You may have to log on to a gatekeeper to call an MCU conference using the alias registered with the gatekeeper. Contact your system administrator for details.
If you specify that you want a gatekeeper to place your calls, you can log on by using either your account name or phone number, or you can specify both options.
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Receiving a Call
You are ready to receive incoming calls if you are running NetMeeting and have not selected Do Not Disturb on the Call menu.
You are limited in the number of simultaneous connections you can make, depending on your in TCP/IP registry configuration.
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Any person in a meeting can share a program with the other participants. When you use the program sharing feature, other people can see the program. When you allow control, other people can both see and use the program.
Users running NetMeeting 2.x cannot control programs shared by computers running NetMeeting 3.0 or later.
Using this version of NetMeeting, you can share programs with large numbers of users. However, if a computer running NetMeeting 2.0 is in the conference, and more than three users are sharing, that computer will not be able to share a program. The total number of people who can successfully participate in your meeting depends on available network bandwidth and the speed of the participants' computers.
Internet Explorer 5 or later users: If you share a Windows Explorer window and allow control, and the person with whom you are sharing the window closes the window, all programs and windows that you open afterwards are shared. To undo sharing in this situation, open a Windows Explorer window again, and unshare it.
When you share a program and decide to allow someone to control it, remote users can use the File Open and File Save dialog boxes in your program to gain access to or delete files on your computer or network.
If you are in control of a shared program and you use shortcut keys, the shortcut commands are applied to the shared program, not the shared frame menu. Shortcut keys will not work for menus in the shared frame.
It is recommended that you do not leave your computer unattended while sharing a program and allowing control.
When you launch another program from within the program you are sharing (such as a Microsoft Excel spreadsheet from within Microsoft Word), there is a possibility that the recently launched program will not be shared properly.
You cannot drag an object onto a shared program or drag an object from a shared program to the desktop.
If you are using an IntelliMouse and sharing a program, the mouse wheel might not work properly if you resize the sharing frame.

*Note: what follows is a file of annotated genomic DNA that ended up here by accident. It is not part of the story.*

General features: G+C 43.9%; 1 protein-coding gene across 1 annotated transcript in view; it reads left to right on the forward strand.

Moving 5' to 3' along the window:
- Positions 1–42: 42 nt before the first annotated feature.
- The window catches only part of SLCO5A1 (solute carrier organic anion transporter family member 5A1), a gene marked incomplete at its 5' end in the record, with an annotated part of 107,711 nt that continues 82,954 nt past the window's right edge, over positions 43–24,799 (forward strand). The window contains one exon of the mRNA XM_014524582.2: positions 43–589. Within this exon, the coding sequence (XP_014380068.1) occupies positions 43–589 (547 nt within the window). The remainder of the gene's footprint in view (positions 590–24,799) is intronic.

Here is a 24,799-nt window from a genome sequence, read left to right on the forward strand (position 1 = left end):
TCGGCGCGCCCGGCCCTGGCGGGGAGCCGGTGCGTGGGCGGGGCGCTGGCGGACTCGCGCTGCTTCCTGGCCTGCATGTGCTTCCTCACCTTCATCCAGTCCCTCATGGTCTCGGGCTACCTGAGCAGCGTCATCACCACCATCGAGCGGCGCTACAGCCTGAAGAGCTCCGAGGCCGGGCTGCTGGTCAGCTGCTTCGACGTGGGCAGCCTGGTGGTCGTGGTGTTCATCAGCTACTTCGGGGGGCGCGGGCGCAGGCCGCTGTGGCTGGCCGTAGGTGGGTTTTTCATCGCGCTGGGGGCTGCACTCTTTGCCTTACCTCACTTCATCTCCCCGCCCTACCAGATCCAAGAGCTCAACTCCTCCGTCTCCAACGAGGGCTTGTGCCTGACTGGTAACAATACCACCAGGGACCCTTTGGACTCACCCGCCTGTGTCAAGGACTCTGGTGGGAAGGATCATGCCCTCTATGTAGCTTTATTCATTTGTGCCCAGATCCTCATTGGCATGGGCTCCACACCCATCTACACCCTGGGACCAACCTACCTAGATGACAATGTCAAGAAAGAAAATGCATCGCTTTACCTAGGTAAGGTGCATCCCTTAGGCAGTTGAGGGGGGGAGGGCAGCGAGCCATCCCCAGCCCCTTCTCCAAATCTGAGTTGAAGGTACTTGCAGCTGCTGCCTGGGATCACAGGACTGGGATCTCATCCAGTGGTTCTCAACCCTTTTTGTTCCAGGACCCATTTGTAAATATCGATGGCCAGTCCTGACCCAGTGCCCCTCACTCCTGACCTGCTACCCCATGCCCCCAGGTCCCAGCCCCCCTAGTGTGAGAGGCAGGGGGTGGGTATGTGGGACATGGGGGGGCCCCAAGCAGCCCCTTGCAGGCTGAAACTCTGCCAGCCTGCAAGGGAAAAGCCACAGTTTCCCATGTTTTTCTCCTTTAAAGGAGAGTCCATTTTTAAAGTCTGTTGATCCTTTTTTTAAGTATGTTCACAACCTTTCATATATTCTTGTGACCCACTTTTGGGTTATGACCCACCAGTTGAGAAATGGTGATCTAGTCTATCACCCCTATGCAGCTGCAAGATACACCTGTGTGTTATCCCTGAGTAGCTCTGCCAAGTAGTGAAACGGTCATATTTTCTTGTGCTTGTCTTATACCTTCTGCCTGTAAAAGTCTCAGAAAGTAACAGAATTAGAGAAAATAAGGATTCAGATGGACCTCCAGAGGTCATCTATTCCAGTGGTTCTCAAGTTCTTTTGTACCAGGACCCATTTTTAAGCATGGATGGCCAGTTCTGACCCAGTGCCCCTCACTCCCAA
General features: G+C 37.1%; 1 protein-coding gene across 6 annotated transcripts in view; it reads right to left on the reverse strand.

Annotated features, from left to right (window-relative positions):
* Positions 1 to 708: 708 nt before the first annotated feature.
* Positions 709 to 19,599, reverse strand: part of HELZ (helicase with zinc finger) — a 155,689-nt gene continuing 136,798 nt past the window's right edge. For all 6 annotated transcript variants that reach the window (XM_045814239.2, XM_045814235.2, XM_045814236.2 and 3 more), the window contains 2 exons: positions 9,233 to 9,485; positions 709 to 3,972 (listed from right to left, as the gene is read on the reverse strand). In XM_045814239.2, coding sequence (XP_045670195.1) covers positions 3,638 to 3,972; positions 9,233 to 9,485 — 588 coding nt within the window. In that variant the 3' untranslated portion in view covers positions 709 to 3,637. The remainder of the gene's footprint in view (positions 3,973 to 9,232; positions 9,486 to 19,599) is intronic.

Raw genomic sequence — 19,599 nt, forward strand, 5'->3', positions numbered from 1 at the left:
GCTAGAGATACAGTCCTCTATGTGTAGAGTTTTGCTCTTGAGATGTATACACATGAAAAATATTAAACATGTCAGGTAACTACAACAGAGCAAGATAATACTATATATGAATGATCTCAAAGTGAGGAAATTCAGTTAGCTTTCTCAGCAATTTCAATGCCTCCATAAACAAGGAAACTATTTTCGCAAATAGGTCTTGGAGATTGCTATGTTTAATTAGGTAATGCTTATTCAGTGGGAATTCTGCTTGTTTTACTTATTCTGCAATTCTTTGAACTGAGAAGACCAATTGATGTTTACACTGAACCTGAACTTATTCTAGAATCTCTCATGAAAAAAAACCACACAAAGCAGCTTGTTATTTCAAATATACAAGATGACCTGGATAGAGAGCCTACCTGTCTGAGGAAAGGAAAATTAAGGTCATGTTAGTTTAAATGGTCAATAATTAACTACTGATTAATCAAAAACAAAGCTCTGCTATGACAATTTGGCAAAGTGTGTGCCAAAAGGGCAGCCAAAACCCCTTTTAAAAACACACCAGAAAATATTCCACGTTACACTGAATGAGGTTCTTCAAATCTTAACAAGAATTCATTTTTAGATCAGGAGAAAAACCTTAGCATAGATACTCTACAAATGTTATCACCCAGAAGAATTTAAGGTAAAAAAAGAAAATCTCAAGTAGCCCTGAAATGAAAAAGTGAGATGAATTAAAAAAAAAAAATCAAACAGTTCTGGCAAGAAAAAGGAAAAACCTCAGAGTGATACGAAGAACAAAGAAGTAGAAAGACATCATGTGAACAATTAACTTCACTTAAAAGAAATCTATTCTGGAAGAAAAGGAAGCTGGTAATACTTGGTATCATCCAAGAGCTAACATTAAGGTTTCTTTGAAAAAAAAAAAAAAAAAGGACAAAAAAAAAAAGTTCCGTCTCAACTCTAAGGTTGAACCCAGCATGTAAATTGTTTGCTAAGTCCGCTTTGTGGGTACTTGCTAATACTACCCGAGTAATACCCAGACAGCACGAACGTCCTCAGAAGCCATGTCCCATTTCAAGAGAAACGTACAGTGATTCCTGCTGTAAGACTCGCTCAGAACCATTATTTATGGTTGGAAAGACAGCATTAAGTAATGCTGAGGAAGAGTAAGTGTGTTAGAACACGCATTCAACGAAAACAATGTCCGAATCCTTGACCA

When you share a program with an Input Method Editor (IME), you should show the IME status bar so that other people can use the mouse to activate the IME.
If the IME does not support showing the status bar, or if other people are having trouble activating the IME, you can activate and deactivate the IME for them.
If the IME window fails to redraw during a meeting, you can force it to redraw by clicking anywhere on the desktop.
You may not be able to share programs on a computer that has a product installed with program sharing or remote control features (other than NetMeeting).
While someone else is in control of a shared program, the host's sharing interface (shared frames, sharing dialog boxes, and any shared frames created from other machines) becomes "hidden" on the host's desktop. When the host is in control again, the sharing interface (and any programs shared by others) reappears.
On Windows computers that are configured to use multiple languages and locales, the Unicode text on the host machine will appear as garbage characters on remote Windows computers when using program sharing.
If the host computer is sharing a program and is using 16-bit color (or lower), elements of the shared program or desktop that normally appear gray will appear green on remote computers. This can include menu items, button bars, and status bars.
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NetMeeting users can draw simultaneously on the Whiteboard. Everyone in the meeting can see what is drawn on the Whiteboard. When one person in a meeting runs Whiteboard, it appears on everyone's screen.
The Whiteboard does not maximize to the full size if you are using an 1152 by 864 or larger display.
In conferences between Windows computers and Windows 95 or 98 computers, double-byte character set (DBCS) characters may not be translated properly.
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Chat enables you to type messages for other users to see. When one person in a meeting runs Chat, a chat window appears on everyone's screen if they are using NetMeeting 3.0 or later.
NetMeeting 2.11 Chat participants may not be able to close the Chat window if they are participating in a meeting with a NetMeeting 3.0 or later Chat participant.
Chat files can be saved with the .htm file extension, and then opened in an Internet browser.
NetMeeting 2.x Chat does not interoperate with NetMeeting 3.0 or later Chat in some scenarios.
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To use NetMeeting audio features, you need a sound card, speakers, and a microphone.
Audio is only supported with one other person.
Sound quality can vary significantly depending on your sound card, microphone, and connection.
If you modify your sound card device driver in any way, such as upgrading to a full-duplex driver, you need to run the Audio Tuning Wizard again in order for NetMeeting to work correctly.
When in a call with a NetMeeting 2.0 user, if audio stops for some reason, the 2.0 user may not be able to restart it. You have to quit your call and start over.